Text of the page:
Salmonella Risk Poses Conundrum For Egg Eaters : Shots - Health News Eggs can be risky because of contamination. Cook them longer to reduce the hazards, choosing easy-over instead of sunny-side up, even if they're not quite as tasty.

Salmonella Risk Poses Conundrum For Egg Eaters

A little extra time on the griddle is bad for salmonella and good for you. hide caption

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We like our scrambled eggs fluffy and a little bit runny, so a huge recall of eggs over salmonella hazards has us wondering what to do.

This week Wright County Egg, a big egg producer in Iowa, expanded an already large egg recall to extra jumbo, with some 380 million eggs now considered suspect because of salmonella.

Hundreds of people across the country have already gotten sick from the bad eggs, the government estimates.

Raw or undercooked eggs contaminated with salmonella pose a high risk of illness. And salmonellosis, as the infection is called, is no fun -- fevers, diarrhea and vomiting. For people with weak immune systems the illness can be serious.

What should we do for breakfast?

We turned to the U.S. Department of Agriculture's Marianna Gravely, who answered our questions in a live Web chat. (You can do it too. Go to the "Ask Karen" section of the USDA's Food Safety Education site to chat with a food safety specialist.)

"To kill salmonella you have to cook eggs to 160 degrees Fahrenheit," she wrote. "At that temperature they are no longer runny."

The Centers for Disease Control and Prevention says there are others ways to reduce the risk of bacterial poisoning from eating eggs, although the bottom line is still to cook them thoroughly.

Make sure your eggs are clean and have been kept in the fridge. Check to see that the shells don't have cracks and thoroughly clean utensils that have come in contact with raw eggs. Salmonella bacteria can live on both the inside and outside of eggs.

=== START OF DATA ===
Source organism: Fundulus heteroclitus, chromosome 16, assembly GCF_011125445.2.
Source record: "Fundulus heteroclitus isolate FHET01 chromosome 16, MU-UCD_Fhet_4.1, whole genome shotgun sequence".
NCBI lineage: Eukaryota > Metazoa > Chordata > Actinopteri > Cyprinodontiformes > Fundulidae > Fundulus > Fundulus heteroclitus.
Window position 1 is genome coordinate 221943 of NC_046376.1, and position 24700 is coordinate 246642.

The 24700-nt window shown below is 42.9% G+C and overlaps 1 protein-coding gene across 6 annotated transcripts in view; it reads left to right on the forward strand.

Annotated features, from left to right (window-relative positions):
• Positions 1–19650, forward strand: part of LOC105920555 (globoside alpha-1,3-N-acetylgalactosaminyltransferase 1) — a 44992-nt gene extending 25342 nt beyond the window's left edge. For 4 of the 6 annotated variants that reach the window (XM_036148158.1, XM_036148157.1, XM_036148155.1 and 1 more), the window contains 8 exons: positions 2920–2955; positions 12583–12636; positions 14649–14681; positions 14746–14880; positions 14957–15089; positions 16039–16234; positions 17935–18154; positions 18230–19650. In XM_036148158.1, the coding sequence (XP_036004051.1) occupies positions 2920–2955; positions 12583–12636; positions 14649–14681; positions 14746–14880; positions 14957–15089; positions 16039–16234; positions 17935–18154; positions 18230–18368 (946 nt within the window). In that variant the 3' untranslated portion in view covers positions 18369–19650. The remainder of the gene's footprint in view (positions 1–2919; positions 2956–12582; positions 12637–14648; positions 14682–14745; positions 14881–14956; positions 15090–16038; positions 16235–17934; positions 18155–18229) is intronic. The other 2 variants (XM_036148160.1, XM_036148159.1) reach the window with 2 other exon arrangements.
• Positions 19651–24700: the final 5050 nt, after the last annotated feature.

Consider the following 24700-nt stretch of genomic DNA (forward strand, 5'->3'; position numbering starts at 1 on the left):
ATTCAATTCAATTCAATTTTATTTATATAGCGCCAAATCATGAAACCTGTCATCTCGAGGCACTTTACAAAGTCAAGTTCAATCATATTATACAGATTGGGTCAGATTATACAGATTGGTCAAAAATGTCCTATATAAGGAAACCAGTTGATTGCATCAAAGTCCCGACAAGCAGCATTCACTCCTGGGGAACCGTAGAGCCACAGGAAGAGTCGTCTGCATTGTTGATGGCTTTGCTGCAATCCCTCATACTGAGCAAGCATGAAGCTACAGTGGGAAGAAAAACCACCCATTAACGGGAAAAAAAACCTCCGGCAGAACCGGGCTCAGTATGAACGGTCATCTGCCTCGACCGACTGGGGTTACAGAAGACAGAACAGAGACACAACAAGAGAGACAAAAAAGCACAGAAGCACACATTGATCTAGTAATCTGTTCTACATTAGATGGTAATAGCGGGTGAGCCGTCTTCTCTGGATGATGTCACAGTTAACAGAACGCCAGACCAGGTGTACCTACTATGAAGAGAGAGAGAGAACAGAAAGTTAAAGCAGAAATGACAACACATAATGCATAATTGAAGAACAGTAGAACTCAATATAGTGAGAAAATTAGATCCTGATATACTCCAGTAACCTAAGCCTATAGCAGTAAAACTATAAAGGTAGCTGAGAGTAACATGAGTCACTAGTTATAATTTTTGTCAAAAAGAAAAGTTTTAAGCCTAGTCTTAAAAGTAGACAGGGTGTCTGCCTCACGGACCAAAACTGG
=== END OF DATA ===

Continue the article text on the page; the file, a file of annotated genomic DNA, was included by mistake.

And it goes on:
Also, it's best to eat eggs shortly after cooking them. Bacteria can multiply if eggs sit at room temperature for too long.

For recipes that require soft yolks, Gravely writes that consumers should use pasteurized eggs.

Chef Eric Berlin, who's made online videos about the fundamentals of cooking and food safety, says just because eggs are a little runny doesn't mean they're undercooked exactly. He's still OK with eating eggs Benedict, for example. "It's a personal judgment call," he concedes, as is with many things in the world of food.

Some egg connoisseurs argue that avoiding raw or runny eggs isn't worth the deprivation because the risk of contamination is so low. Still, the CDC figures about 1 in 50 consumers come in contact with a contaminated egg each year, so the risk isn't nothing.

We asked Gravely what a lover of eggs sunny-side up should do. She suggests trying them over easy instead: "It's almost as good and safer."

Finally, the current recall doesn't affect processed eggs like liquid egg whites or dried egg products. Consumers should watch out for shell eggs. The affected brands in the recalls are: Lucerne, James Farms, Albertsons, Mountain Dairy, Ralph’s, Boomsma’s, Sunshine, Hillandale, Trafficanda, Farm Fresh, Shoreland, Lund, Dutch Farms, Kemps and Pacific Coast.

If you find these eggs in your fridge, chuck 'em or, return them to the store for a refund.